The family: Parents Avinadav and Hanna Kalef; son, Ortal; daughter, Kinneret and son, Ronen. All of three Kalef children married while the family lived in Gush Katif and are themselves today, parents.
Master of the Universe, I am filled with remorse and compunction. My head is bowed in shame, my hands tremble, and my heart overflows with trepidation as I approach you with my abject confession of guilt.
Charedi rabbinical leaders in Israel, and I imagine globally, are greatly perturbed, even horrified by the “chumrah” some Orthodox Israeli women have taken upon themselves – that of covering their bodies up in a manner similar to traditional Muslim women, who wear head to toe, shroud-like black burkas.
“The American tradition of the military chaplaincy is as old as the United States itself. Clergymen served with the armies of the individual colonies almost from the first battle of the Revolution, and provisions for the payment of chaplains were enacted by the Continental Congress as early as 1775.
What began 10 years ago as a small group of volunteers providing mental health referrals within the Jewish community has evolved into a full-fledged mental health referral, education and support organization that takes on 6,000 new patients annually in four major cities across the globe.
Our people’s history is not a kind one. I remember reading about the 1648-49 Chmielnicki massacres of the Jewish communities of Poland (Gezerot tach v’tat) and weeping, asking myself why we were chosen if it meant suffering so?
As we get older, nostalgia takes over many areas of our life and we often yearn for things from the past.
What is it about a diamond that makes it the most valuable gemstone known to man?
To explain to my children what Chanukah was like for me as a young girl, I find I am just as inclined to recount what it wasn’t as I am to describe what it was.
Miss Ida is our beloved teacher. Her brown hair is piled softly on her head. Her dress is of course old and worn, and she must...
Suddenly and abruptly, everything I had always known about myself no longer applied. There would be no long yeshiva career, Kollel or the like. At that point I really had no identity. I didn’t know who I was or what it was that I was going to do.
As Jewish festivals go, Chanukah is one of our favorites – it is quite “user-friendly.” We get a rare green light to travel and cook with no restrictions. We can drive back and forth (no need for our hosts to find sleeping accommodations) and feast with family and friends as we gleefully celebrate the miracle of a rag-tag band of heroes beating the odds. We rejoice over the improbable reality that a few overcame the many; of a bit of burning oil lasting way beyond its “shelf-life.”
It was a lovely Sunday afternoon in the park when I bumped into a friend whom I hadn’t seen in a long time. After the obligatory pleasantries were exchanged, she tentatively asked me if something was wrong with my health. “No,” I responded, confused. “I’m doing better than ever.”
Daily newspapers in Israel have recently included an uptick in drunk driving related articles, invariably detailing the horrific carnage left in their wake.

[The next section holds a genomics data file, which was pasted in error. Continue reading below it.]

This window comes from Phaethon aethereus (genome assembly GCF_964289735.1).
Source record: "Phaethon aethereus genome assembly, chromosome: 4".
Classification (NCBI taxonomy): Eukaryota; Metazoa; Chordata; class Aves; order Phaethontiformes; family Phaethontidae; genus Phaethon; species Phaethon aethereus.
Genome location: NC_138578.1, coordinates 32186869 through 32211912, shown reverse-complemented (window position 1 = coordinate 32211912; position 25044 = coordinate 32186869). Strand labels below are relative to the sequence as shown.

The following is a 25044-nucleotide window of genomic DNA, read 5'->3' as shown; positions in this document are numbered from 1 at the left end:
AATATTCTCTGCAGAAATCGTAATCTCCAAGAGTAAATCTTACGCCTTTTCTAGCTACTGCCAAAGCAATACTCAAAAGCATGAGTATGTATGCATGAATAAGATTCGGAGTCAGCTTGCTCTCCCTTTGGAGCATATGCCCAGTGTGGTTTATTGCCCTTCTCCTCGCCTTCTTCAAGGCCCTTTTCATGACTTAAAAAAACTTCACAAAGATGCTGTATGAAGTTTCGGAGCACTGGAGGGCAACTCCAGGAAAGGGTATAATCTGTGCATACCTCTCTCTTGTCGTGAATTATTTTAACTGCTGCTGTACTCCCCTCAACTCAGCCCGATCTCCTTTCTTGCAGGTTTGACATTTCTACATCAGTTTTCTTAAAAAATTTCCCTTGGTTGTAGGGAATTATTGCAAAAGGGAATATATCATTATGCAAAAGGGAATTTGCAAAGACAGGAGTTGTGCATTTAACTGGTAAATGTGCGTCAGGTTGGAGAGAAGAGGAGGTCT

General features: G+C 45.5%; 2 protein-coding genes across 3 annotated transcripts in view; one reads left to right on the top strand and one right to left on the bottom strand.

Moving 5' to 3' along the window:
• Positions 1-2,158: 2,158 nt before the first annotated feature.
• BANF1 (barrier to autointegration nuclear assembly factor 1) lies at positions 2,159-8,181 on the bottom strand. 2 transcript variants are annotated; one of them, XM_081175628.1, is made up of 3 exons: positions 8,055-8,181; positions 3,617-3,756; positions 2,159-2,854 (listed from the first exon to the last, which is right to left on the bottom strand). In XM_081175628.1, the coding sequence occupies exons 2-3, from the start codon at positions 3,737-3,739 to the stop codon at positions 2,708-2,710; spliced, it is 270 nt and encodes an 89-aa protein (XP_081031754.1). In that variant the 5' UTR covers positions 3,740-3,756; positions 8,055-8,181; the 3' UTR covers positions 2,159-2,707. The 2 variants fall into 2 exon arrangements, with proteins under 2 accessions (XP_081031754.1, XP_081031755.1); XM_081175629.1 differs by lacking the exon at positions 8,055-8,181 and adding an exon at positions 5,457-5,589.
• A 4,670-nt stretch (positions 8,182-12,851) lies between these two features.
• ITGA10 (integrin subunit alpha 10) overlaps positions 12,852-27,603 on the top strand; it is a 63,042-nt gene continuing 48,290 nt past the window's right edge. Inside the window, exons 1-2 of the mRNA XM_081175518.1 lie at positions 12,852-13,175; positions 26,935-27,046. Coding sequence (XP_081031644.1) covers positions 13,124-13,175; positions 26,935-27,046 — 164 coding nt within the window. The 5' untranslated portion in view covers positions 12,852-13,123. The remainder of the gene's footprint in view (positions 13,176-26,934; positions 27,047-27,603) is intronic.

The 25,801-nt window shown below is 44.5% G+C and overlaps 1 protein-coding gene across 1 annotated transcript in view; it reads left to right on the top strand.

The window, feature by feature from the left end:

Ahh, the mornings. A time of peace and serenity, for sipping a cup of coffee while catching up on the morning news. Or perhaps you use the time to bake fresh healthy cookies for the family’s midday snack. However, if your mornings are better described as rush hour compounded by nagging warnings, here are a few handy steps to create a stress free routine.
When I first decided to become an English major, I didn't really anticipate any problems that would involve my Judaism. This is not a common choice for Orthodox college women, but I chose a different path because I knew what I loved and I was confident that I could land some sort of job with an English degree.
I was a bit surprised to see my sister Rini sitting in the rocking chair at the end of the kitchen, rocking peacefully back and forth. Rini, age eleven, generally prefers more intense activities, such as bike riding, ripsticking, and yelling.
Welcome once again to “You’re Asking Me?” It’s pretty much like your typical ask the expert column, with one minor difference (if you want to get technical): I’m not an expert on anything. Just ask my wife.
In my previous column I mentioned that a matchmaking initiative called the NASI Project was generating an avalanche of discussions, debates and disagreements regarding its value in effectively dealing with what is referred to in Orthodox communities as the shidduch crisis.
As the members of the I.D.F. lined up for the daily flag raising ceremony held on the Tel Hashomer Army Base outside of Tel Aviv, Gloria Schreiber approached the flagpole with a mixture of pride and awe. Standing at attention, dressed in fatigues, she grasped the rope, pulled gently and watched the white and blue flag slowly ascend.
This past week was Parshat Chayei Sarah and I had the good fortune of being in Chevron for Shabbat. I was in Israel for only three days (approximately 80 hours) and was asked many times, “You’ve come to Israel for such a short stay?” Let me explain.
Presumably, almost all the readers of this publication are Orthodox Jews – those that pride themselves on serving G-d through fulfilling His commandments. Keeping in mind the rabbinical edict, "A mitzvah that comes your way—don't miss it!" (Rashi, Bavli Megillah 6b), it would behoove the readers to know that an oft-missed mitzvah has come their way.
During the nineteenth century a large number of American Jews abandoned traditional religious observance. This led to the United States being dubbed “di treifene medina” (the irreligious land).
I am blessed to live in a tradition filled with many incredible people, but it is rare I actually have the chance to meet a hero.